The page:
Package of Practices for Cultivation of Black Pepper

Package of Practices for Cultivation of Black Pepper

Botanical Name: Piper nigrum
Family: Piperaceae

Origin: Western Ghats of India

Black pepper is considered to be the King of Spices. It is the most important foreign exchange earning commodity among the Indian spices. Pepper alone contributes about 70% of total export earnings from all spices. Popularly it is known as “Black gold” because of its unique position in the international trade.
About 90% of the total production of the world is in India of which about 98 % in Kerala alone. In. Maharashtra, black pepper is grown in the Konkan region.                    

1. Pepper thrives well in humus rich virgin soils.
2. Fertile, well-drake, lomy soil, rich in humus are ideal.
3. Soil pH should be between 5.5 to 7.0
4. The crop is susceptible to water logging and hence is planted by preparing heap of soil on field.                          

1. Native of humid tropics.                                               
2. Require warm and humid climate.
3. High humidity helps for luxuriant crop growth and better yield.
4. Very high or low temperatures axe not conductive for growth,
5. Temperature range: 10 – 40°C.
6. Rainfall: Up to 200 cm.
7. Can be cultivated up to 1500 m above sea level,
8. Crop is pollinated through raindrops and hence frequent showers during flowering are beneficial


1. Propagated vegetatively or by seeds.
2. Commercially propagated by vegetative method (short cuttings).
3. Cuttings with 2-3 nodes are made from vines or runners and raised in plastic bags during February-March.
4. Single node roofed cutting using bamboo method is the best method with an advantage of higher multiplication rate (1:40) and good anchorage due to the presence of two root system.

Planting Methods:

Three systems of planting are followed,
1. Either grown as mono crop by training on support or standards. (Planting distance 3×3 m).
2. Grown as mixed crop with coconut and arecanut.
3. Pepper vines are trained on trees like mango, cashew, jackfait, etc.    


a) Mono Crop:
1. Proper site is selected.
2. Pits of 60 cm3 arc dug at distance of 3 x 3 m.
3. Pits are filled with mixture of 10 to 20 kg of well-decomposed FYM, 1 kg SSP and good soil and 50 g Lindane powder..
4. Pangara rootstocks 1.5 to 2 m long are planted in these pits a year before actual planting of pepper in August-September.
5. Pit of 45 cm3 are dug at 30 cm distance on the east and north sides of Pangara rootstock.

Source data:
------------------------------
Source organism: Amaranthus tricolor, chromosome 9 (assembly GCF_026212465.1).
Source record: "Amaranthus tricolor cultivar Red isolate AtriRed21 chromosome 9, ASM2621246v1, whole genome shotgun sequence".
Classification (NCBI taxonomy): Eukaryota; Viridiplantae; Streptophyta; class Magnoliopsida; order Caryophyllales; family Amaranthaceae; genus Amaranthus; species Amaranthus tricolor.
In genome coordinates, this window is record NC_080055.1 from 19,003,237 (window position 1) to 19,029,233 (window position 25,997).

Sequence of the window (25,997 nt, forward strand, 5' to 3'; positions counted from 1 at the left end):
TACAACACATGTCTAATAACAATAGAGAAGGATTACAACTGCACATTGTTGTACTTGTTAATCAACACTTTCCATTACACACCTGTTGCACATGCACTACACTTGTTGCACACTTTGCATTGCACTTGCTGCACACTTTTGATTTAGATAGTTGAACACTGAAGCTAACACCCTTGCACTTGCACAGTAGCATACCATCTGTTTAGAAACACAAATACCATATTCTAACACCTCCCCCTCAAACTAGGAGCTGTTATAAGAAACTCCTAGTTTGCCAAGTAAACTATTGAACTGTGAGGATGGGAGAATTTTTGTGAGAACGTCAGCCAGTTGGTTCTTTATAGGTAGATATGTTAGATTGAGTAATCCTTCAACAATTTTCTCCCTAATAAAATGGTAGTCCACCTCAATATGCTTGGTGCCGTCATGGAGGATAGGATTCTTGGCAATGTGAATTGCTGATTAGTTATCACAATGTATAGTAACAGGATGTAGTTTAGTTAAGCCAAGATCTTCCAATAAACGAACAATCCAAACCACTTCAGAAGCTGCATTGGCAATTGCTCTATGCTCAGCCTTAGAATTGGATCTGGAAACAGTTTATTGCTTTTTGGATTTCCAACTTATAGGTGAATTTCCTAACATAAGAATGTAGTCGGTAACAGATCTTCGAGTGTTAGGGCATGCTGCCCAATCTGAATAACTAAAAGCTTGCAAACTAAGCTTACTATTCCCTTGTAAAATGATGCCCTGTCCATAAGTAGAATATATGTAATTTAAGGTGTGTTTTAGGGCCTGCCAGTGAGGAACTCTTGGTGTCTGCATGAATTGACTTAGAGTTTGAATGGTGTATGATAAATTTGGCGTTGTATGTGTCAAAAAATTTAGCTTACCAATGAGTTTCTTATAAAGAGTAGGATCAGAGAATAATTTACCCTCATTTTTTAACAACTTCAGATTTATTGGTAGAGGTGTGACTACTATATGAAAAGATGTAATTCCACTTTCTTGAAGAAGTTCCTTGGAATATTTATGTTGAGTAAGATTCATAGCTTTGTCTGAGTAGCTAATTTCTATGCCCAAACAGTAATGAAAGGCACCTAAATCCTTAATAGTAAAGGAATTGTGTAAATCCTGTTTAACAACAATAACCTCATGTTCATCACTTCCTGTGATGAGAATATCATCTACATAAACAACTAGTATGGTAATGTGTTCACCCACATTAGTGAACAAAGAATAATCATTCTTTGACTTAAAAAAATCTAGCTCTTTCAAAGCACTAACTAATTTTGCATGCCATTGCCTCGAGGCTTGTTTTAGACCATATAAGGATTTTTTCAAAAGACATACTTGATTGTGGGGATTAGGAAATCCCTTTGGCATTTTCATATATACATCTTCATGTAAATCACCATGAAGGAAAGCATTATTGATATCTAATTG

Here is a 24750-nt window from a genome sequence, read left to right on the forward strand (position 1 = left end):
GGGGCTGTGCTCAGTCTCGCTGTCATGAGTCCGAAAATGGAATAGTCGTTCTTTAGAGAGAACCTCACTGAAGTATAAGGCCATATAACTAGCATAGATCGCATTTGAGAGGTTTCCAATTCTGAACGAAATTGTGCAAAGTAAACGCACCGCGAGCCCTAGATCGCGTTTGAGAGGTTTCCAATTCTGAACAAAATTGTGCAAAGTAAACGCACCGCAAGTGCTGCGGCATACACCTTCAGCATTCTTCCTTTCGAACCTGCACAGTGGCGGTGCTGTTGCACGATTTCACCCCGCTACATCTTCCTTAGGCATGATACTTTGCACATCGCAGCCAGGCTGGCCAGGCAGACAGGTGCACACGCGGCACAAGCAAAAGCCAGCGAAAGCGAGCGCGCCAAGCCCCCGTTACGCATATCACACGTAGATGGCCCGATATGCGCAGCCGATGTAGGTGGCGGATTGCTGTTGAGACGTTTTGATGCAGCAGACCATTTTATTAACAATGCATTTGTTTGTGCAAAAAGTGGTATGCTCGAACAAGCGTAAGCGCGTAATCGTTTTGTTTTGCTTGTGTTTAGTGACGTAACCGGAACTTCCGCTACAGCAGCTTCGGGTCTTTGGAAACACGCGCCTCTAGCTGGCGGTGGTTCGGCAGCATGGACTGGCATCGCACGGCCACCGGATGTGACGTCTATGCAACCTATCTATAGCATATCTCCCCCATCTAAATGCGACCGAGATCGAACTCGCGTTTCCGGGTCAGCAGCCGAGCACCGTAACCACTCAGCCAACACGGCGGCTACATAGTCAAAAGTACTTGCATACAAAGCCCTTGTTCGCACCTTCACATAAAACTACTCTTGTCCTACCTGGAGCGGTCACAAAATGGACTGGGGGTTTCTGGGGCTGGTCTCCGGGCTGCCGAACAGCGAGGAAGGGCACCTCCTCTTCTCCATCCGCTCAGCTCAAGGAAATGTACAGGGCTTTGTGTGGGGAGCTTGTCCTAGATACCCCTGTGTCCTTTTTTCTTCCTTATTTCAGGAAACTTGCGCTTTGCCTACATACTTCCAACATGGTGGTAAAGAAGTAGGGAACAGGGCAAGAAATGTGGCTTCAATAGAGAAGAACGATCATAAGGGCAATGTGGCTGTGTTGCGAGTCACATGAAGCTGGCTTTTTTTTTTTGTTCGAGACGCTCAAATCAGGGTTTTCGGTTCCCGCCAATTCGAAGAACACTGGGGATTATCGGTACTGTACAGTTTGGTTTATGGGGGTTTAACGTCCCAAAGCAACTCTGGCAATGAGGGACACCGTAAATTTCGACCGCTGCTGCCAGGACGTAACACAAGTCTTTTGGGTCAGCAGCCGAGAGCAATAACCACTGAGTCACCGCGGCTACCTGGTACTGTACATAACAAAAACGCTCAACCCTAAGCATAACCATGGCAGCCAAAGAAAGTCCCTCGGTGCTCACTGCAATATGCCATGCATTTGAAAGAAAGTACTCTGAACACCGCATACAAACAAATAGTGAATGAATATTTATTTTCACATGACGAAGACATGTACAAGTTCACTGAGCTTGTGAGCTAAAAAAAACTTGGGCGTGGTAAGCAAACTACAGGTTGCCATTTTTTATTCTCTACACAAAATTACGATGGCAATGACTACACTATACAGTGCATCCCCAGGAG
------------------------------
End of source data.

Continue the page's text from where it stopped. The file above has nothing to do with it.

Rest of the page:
6. Rooted cuttings are then planted in these pits in the month of June-July.
7. Banana varieties like Lai velchi can be planted as intercrop for first three years. This helps to give shade till proper growth of pangara and also obtain additional income.

b) Intercrop:

1. Two pits of 45 cm3 at 30 cm distance on east and north sides of the main crop.
2. Pits are filled as above.
3. Planting of rooted cuttings is done in the months of June-July.

Training and Pruning:

1. Being a perennial climbing shrub, black pepper requires staking, training and tying as and when required during growth.
2. A single stem is maintained up to a height of 1 m by removing lateral branches.
3. In order to facilitate easy harvesting and spraying operations, the growth of vine is regulated up to a height of 7- 8 m.
4. Regulation of shade is done by lopping the branches of standards in order to allow optimum light for the pepper vines.

After Care:

Two diggings are given once in May-June and again in October-November. Weeding and earthing is done for better growth and to improve soil aeration.

Manures and Fertilizers:


a) CPCRI (Central Plantation Crop Research Institute) Kasargod, Kerala : 10 kg FYM, 100 g N, 40 g P2O5 and 150 g K2O / vine / year.
b) KKY, Dapoli: 20 kg FYM, 4 kg Neem cake, 150 g N, 75 g P2O5 and 140g K2O/ vine / year.
2) Application: The recommended does is applied from 3rd year onwards.
1st year            :           1/3rd of recommended dose.
2nd year          :           2/3rd of recommended dose.
3. Does is applied in two splits :
1st split (1st week of September) – Full does of FYM, P2O5, K2O and 1/2 N.
2nd split (February) – Remaining 1/2 dose of N (1/2 N).
4. The above does should be applied in a shallow ring around the vines at a distance of 30 cm.


Irrigation is given at an interval of 7 – 8 days in winter and 2 – 4 days during summer. Mulching with grasses or dried leaves helps in reducing loss of soil moisture during summer months.

Stage of harvesting depends upon the kind of pepper to be made.
1. For black pepper, fully matured berries are harvested when any one berry in cluster shows scarlet red colour.
2. For white pepper, ripened fruits are harvested.

Pepper Oil and Oleoresin:

Pepper oil is obtained by steam distillation of coarsely powered berries yielding 2 to 3.5 % oil Pepper oleoresin is obtained by solvent extraction method by using ground pepper. Ethyl acetate is a useful solvent for extraction. Oleoresin gives true flavor of spice and is used in meat production, vegetables, salads, ketchups and soups.

Average Yield:
2 – 3 kg berries/vine/year.

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